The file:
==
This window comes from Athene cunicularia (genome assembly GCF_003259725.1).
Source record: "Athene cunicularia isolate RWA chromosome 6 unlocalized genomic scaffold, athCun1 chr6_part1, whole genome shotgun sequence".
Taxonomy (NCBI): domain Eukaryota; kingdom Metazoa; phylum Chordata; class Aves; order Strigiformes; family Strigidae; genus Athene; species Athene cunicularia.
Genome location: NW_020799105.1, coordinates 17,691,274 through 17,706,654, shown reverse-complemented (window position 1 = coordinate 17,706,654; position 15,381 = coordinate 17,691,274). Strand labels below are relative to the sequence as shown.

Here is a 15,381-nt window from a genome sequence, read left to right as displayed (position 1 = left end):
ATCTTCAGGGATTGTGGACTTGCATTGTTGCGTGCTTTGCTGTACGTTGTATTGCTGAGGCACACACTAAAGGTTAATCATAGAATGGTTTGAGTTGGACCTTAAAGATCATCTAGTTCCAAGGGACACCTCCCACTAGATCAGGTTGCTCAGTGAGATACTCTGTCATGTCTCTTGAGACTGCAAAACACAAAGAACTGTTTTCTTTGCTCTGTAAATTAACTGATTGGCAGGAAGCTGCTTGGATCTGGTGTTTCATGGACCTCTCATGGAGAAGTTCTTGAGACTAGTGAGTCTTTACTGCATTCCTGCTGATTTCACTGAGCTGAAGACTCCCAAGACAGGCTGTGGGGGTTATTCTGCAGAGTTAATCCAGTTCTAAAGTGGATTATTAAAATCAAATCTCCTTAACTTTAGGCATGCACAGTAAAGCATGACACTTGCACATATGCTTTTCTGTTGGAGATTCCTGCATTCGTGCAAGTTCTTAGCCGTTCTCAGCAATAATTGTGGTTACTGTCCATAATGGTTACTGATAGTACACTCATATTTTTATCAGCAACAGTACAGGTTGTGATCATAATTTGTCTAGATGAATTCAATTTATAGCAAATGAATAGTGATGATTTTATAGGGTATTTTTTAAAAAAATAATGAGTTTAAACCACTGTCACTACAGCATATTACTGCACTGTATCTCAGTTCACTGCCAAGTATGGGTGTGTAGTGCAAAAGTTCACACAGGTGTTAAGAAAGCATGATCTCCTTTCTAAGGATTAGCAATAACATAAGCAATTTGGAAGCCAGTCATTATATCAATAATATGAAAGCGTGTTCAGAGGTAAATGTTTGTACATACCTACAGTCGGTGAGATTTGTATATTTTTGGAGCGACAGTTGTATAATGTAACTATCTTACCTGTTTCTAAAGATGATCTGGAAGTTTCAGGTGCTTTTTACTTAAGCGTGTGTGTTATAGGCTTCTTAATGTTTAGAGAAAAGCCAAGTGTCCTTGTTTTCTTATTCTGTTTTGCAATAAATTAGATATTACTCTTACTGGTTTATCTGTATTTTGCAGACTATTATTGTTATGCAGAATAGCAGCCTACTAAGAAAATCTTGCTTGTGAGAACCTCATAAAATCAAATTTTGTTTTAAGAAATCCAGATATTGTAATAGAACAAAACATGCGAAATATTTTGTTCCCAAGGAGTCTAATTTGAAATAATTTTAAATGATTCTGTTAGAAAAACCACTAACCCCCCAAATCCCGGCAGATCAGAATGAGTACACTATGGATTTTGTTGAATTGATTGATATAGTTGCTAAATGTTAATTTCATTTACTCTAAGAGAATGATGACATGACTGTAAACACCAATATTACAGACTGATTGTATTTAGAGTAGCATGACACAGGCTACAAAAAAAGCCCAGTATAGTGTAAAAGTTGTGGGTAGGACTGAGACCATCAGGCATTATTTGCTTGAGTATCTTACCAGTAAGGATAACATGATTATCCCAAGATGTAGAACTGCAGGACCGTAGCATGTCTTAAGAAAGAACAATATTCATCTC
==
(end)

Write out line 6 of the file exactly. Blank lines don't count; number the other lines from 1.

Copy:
ATCTTCAGGGATTGTGGACTTGCATTGTTGCGTGCTTTGCTGTACGTTGTATTGCTGAGGCACACACTAAAGGTTAATCATAGAATGGTTTGAGTTGGACCTTAAAGATCATCTAGTTCCAAGGGACACCTCCCACTAGATCAGGTTGCTCAGTGAGATACTCTGTCATGTCTCTTGAGACTGCAAAACACAAAGAACTGTTTTCTTTGCTCTGTAAATTAACTGATTGGCAGGAAGCTGCTTGGATCTGGTGTTTCATGGACCTCTCATGGAGAAGTTCTTGAGACTAGTGAGTCTTTACTGCATTCCTGCTGATTTCACTGAGCTGAAGACTCCCAAGACAGGCTGTGGGGGTTATTCTGCAGAGTTAATCCAGTTCTAAAGTGGATTATTAAAATCAAATCTCCTTAACTTTAGGCATGCACAGTAAAGCATGACACTTGCACATATGCTTTTCTGTTGGAGATTCCTGCATTCGTGCAAGTTCTTAGCCGTTCTCAGCAATAATTGTGGTTACTGTCCATAATGGTTACTGATAGTACACTCATATTTTTATCAGCAACAGTACAGGTTGTGATCATAATTTGTCTAGATGAATTCAATTTATAGCAAATGAATAGTGATGATTTTATAGGGTATTTTTTAAAAAAATAATGAGTTTAAACCACTGTCACTACAGCATATTACTGCACTGTATCTCAGTTCACTGCCAAGTATGGGTGTGTAGTGCAAAAGTTCACACAGGTGTTAAGAAAGCATGATCTCCTTTCTAAGGATTAGCAATAACATAAGCAATTTGGAAGCCAGTCATTATATCAATAATATGAAAGCGTGTTCAGAGGTAAATGTTTGTACATACCTACAGTCGGTGAGATTTGTATATTTTTGGAGCGACAGTTGTATAATGTAACTATCTTACCTGTTTCTAAAGATGATCTGGAAGTTTCAGGTGCTTTTTACTTAAGCGTGTGTGTTATAGGCTTCTTAATGTTTAGAGAAAAGCCAAGTGTCCTTGTTTTCTTATTCTGTTTTGCAATAAATTAGATATTACTCTTACTGGTTTATCTGTATTTTGCAGACTATTATTGTTATGCAGAATAGCAGCCTACTAAGAAAATCTTGCTTGTGAGAACCTCATAAAATCAAATTTTGTTTTAAGAAATCCAGATATTGTAATAGAACAAAACATGCGAAATATTTTGTTCCCAAGGAGTCTAATTTGAAATAATTTTAAATGATTCTGTTAGAAAAACCACTAACCCCCCAAATCCCGGCAGATCAGAATGAGTACACTATGGATTTTGTTGAATTGATTGATATAGTTGCTAAATGTTAATTTCATTTACTCTAAGAGAATGATGACATGACTGTAAACACCAATATTACAGACTGATTGTATTTAGAGTAGCATGACACAGGCTACAAAAAAAGCCCAGTATAGTGTAAAAGTTGTGGGTAGGACTGAGACCATCAGGCATTATTTGCTTGAGTATCTTACCAGTAAGGATAACATGATTATCCCAAGATGTAGAACTGCAGGACCGTAGCATGTCTTAAGAAAGAACAATATTCATCTC